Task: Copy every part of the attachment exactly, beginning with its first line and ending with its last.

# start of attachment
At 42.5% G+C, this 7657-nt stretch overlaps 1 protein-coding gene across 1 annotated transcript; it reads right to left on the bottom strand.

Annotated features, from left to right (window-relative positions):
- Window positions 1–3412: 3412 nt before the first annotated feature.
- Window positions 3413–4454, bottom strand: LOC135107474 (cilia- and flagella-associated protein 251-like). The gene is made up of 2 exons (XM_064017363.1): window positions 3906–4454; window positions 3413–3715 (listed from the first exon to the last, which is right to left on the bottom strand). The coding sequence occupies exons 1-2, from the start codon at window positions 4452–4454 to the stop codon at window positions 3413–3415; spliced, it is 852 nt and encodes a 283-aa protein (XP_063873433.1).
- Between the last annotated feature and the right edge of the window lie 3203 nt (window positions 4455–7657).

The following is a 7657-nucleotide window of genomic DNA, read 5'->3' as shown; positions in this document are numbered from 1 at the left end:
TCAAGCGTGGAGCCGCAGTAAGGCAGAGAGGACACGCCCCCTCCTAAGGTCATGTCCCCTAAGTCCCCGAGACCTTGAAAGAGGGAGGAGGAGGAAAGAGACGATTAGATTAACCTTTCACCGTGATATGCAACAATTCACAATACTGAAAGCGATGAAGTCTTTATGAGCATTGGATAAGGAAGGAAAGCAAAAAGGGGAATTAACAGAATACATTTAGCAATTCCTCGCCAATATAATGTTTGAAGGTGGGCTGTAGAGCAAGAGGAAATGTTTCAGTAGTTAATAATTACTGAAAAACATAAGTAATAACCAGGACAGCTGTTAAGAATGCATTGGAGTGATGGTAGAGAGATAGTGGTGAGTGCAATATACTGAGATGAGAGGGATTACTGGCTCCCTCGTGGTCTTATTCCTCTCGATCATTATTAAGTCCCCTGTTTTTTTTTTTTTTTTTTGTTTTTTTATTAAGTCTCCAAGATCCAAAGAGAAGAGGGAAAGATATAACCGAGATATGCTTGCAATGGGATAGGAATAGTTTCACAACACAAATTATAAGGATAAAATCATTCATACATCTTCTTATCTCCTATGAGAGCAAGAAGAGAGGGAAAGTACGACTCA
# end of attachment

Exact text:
At 42.5% G+C, this 7657-nt stretch overlaps 1 protein-coding gene across 1 annotated transcript; it reads right to left on the bottom strand.

Annotated features, from left to right (window-relative positions):
- Window positions 1–3412: 3412 nt before the first annotated feature.
- Window positions 3413–4454, bottom strand: LOC135107474 (cilia- and flagella-associated protein 251-like). The gene is made up of 2 exons (XM_064017363.1): window positions 3906–4454; window positions 3413–3715 (listed from the first exon to the last, which is right to left on the bottom strand). The coding sequence occupies exons 1-2, from the start codon at window positions 4452–4454 to the stop codon at window positions 3413–3415; spliced, it is 852 nt and encodes a 283-aa protein (XP_063873433.1).
- Between the last annotated feature and the right edge of the window lie 3203 nt (window positions 4455–7657).

The following is a 7657-nucleotide window of genomic DNA, read 5'->3' as shown; positions in this document are numbered from 1 at the left end:
TCAAGCGTGGAGCCGCAGTAAGGCAGAGAGGACACGCCCCCTCCTAAGGTCATGTCCCCTAAGTCCCCGAGACCTTGAAAGAGGGAGGAGGAGGAAAGAGACGATTAGATTAACCTTTCACCGTGATATGCAACAATTCACAATACTGAAAGCGATGAAGTCTTTATGAGCATTGGATAAGGAAGGAAAGCAAAAAGGGGAATTAACAGAATACATTTAGCAATTCCTCGCCAATATAATGTTTGAAGGTGGGCTGTAGAGCAAGAGGAAATGTTTCAGTAGTTAATAATTACTGAAAAACATAAGTAATAACCAGGACAGCTGTTAAGAATGCATTGGAGTGATGGTAGAGAGATAGTGGTGAGTGCAATATACTGAGATGAGAGGGATTACTGGCTCCCTCGTGGTCTTATTCCTCTCGATCATTATTAAGTCCCCTGTTTTTTTTTTTTTTTTTTGTTTTTTTATTAAGTCTCCAAGATCCAAAGAGAAGAGGGAAAGATATAACCGAGATATGCTTGCAATGGGATAGGAATAGTTTCACAACACAAATTATAAGGATAAAATCATTCATACATCTTCTTATCTCCTATGAGAGCAAGAAGAGAGGGAAAGTACGACTCA